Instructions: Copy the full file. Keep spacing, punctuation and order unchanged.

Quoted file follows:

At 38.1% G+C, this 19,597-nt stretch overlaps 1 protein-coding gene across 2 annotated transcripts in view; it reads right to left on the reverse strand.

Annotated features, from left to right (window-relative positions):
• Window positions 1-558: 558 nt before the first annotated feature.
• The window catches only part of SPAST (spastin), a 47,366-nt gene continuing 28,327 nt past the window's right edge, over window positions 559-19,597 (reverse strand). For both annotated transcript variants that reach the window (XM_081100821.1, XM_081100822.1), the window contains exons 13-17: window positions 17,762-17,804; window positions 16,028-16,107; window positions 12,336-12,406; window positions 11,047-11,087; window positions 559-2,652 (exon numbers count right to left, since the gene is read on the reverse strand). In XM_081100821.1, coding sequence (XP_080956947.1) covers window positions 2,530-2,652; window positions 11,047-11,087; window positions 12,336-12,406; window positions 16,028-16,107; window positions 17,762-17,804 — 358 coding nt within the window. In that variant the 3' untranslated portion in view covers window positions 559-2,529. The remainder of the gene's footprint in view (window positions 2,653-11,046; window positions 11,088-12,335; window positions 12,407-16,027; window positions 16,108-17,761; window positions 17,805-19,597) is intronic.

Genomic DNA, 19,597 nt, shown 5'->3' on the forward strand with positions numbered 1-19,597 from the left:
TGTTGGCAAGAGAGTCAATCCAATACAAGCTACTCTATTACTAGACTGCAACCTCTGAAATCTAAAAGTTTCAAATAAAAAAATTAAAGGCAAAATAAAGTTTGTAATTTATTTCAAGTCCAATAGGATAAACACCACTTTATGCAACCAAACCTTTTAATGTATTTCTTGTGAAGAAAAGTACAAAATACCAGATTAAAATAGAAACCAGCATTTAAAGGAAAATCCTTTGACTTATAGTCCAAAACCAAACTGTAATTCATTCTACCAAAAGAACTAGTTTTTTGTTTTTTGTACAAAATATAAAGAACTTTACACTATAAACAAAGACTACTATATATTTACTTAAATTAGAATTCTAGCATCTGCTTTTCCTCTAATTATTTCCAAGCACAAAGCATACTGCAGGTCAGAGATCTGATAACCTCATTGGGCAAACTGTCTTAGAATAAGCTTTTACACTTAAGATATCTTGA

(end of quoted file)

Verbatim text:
At 38.1% G+C, this 19,597-nt stretch overlaps 1 protein-coding gene across 2 annotated transcripts in view; it reads right to left on the reverse strand.

Annotated features, from left to right (window-relative positions):
• Window positions 1-558: 558 nt before the first annotated feature.
• The window catches only part of SPAST (spastin), a 47,366-nt gene continuing 28,327 nt past the window's right edge, over window positions 559-19,597 (reverse strand). For both annotated transcript variants that reach the window (XM_081100821.1, XM_081100822.1), the window contains exons 13-17: window positions 17,762-17,804; window positions 16,028-16,107; window positions 12,336-12,406; window positions 11,047-11,087; window positions 559-2,652 (exon numbers count right to left, since the gene is read on the reverse strand). In XM_081100821.1, coding sequence (XP_080956947.1) covers window positions 2,530-2,652; window positions 11,047-11,087; window positions 12,336-12,406; window positions 16,028-16,107; window positions 17,762-17,804 — 358 coding nt within the window. In that variant the 3' untranslated portion in view covers window positions 559-2,529. The remainder of the gene's footprint in view (window positions 2,653-11,046; window positions 11,088-12,335; window positions 12,407-16,027; window positions 16,108-17,761; window positions 17,805-19,597) is intronic.

Genomic DNA, 19,597 nt, shown 5'->3' on the forward strand with positions numbered 1-19,597 from the left:
TGTTGGCAAGAGAGTCAATCCAATACAAGCTACTCTATTACTAGACTGCAACCTCTGAAATCTAAAAGTTTCAAATAAAAAAATTAAAGGCAAAATAAAGTTTGTAATTTATTTCAAGTCCAATAGGATAAACACCACTTTATGCAACCAAACCTTTTAATGTATTTCTTGTGAAGAAAAGTACAAAATACCAGATTAAAATAGAAACCAGCATTTAAAGGAAAATCCTTTGACTTATAGTCCAAAACCAAACTGTAATTCATTCTACCAAAAGAACTAGTTTTTTGTTTTTTGTACAAAATATAAAGAACTTTACACTATAAACAAAGACTACTATATATTTACTTAAATTAGAATTCTAGCATCTGCTTTTCCTCTAATTATTTCCAAGCACAAAGCATACTGCAGGTCAGAGATCTGATAACCTCATTGGGCAAACTGTCTTAGAATAAGCTTTTACACTTAAGATATCTTGA